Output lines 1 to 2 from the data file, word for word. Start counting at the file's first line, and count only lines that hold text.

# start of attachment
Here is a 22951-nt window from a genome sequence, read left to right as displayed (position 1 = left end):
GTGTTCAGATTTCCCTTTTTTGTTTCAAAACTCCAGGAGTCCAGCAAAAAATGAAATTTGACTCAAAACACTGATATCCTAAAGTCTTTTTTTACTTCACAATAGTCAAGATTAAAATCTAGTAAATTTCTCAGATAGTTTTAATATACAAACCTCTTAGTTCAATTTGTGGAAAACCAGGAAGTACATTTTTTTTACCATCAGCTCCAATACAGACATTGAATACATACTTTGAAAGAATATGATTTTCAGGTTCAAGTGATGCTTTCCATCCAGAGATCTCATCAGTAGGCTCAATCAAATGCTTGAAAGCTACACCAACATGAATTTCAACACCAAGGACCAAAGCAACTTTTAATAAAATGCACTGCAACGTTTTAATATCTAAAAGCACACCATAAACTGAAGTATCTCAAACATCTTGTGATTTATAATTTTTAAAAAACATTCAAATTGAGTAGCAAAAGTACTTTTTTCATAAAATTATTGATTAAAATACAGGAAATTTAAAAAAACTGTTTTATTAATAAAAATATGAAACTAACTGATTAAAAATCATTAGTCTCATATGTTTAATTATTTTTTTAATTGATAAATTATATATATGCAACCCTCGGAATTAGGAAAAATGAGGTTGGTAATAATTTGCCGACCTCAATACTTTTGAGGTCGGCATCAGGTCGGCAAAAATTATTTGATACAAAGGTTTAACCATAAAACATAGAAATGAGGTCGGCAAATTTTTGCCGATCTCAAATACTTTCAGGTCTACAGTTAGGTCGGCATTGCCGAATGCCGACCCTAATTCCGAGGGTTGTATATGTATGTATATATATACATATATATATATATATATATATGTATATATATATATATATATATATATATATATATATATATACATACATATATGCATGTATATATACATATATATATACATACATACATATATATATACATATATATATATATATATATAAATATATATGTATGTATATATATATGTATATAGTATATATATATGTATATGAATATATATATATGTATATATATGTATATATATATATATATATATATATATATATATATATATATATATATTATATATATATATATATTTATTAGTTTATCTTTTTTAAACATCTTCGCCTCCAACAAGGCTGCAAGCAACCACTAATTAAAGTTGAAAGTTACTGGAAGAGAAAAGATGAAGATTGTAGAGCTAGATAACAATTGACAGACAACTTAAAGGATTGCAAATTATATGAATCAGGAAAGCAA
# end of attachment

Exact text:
Here is a 22951-nt window from a genome sequence, read left to right as displayed (position 1 = left end):
GTGTTCAGATTTCCCTTTTTTGTTTCAAAACTCCAGGAGTCCAGCAAAAAATGAAATTTGACTCAAAACACTGATATCCTAAAGTCTTTTTTTACTTCACAATAGTCAAGATTAAAATCTAGTAAATTTCTCAGATAGTTTTAATATACAAACCTCTTAGTTCAATTTGTGGAAAACCAGGAAGTACATTTTTTTTACCATCAGCTCCAATACAGACATTGAATACATACTTTGAAAGAATATGATTTTCAGGTTCAAGTGATGCTTTCCATCCAGAGATCTCATCAGTAGGCTCAATCAAATGCTTGAAAGCTACACCAACATGAATTTCAACACCAAGGACCAAAGCAACTTTTAATAAAATGCACTGCAACGTTTTAATATCTAAAAGCACACCATAAACTGAAGTATCTCAAACATCTTGTGATTTATAATTTTTAAAAAACATTCAAATTGAGTAGCAAAAGTACTTTTTTCATAAAATTATTGATTAAAATACAGGAAATTTAAAAAAACTGTTTTATTAATAAAAATATGAAACTAACTGATTAAAAATCATTAGTCTCATATGTTTAATTATTTTTTTAATTGATAAATTATATATATGCAACCCTCGGAATTAGGAAAAATGAGGTTGGTAATAATTTGCCGACCTCAATACTTTTGAGGTCGGCATCAGGTCGGCAAAAATTATTTGATACAAAGGTTTAACCATAAAACATAGAAATGAGGTCGGCAAATTTTTGCCGATCTCAAATACTTTCAGGTCTACAGTTAGGTCGGCATTGCCGAATGCCGACCCTAATTCCGAGGGTTGTATATGTATGTATATATATACATATATATATATATATATATATGTATATATATATATATATATATATATATATATATATATATACATACATATATGCATGTATATATACATATATATATACATACATACATATATATATACATATATATATATATATATATAAATATATATGTATGTATATATATATGTATATAGTATATATATATGTATATGAATATATATATATGTATATATATGTATATATATATATATATATATATATATATATATATATATATATATATTATATATATATATATATTTATTAGTTTATCTTTTTTAAACATCTTCGCCTCCAACAAGGCTGCAAGCAACCACTAATTAAAGTTGAAAGTTACTGGAAGAGAAAAGATGAAGATTGTAGAGCTAGATAACAATTGACAGACAACTTAAAGGATTGCAAATTATATGAATCAGGAAAGCAA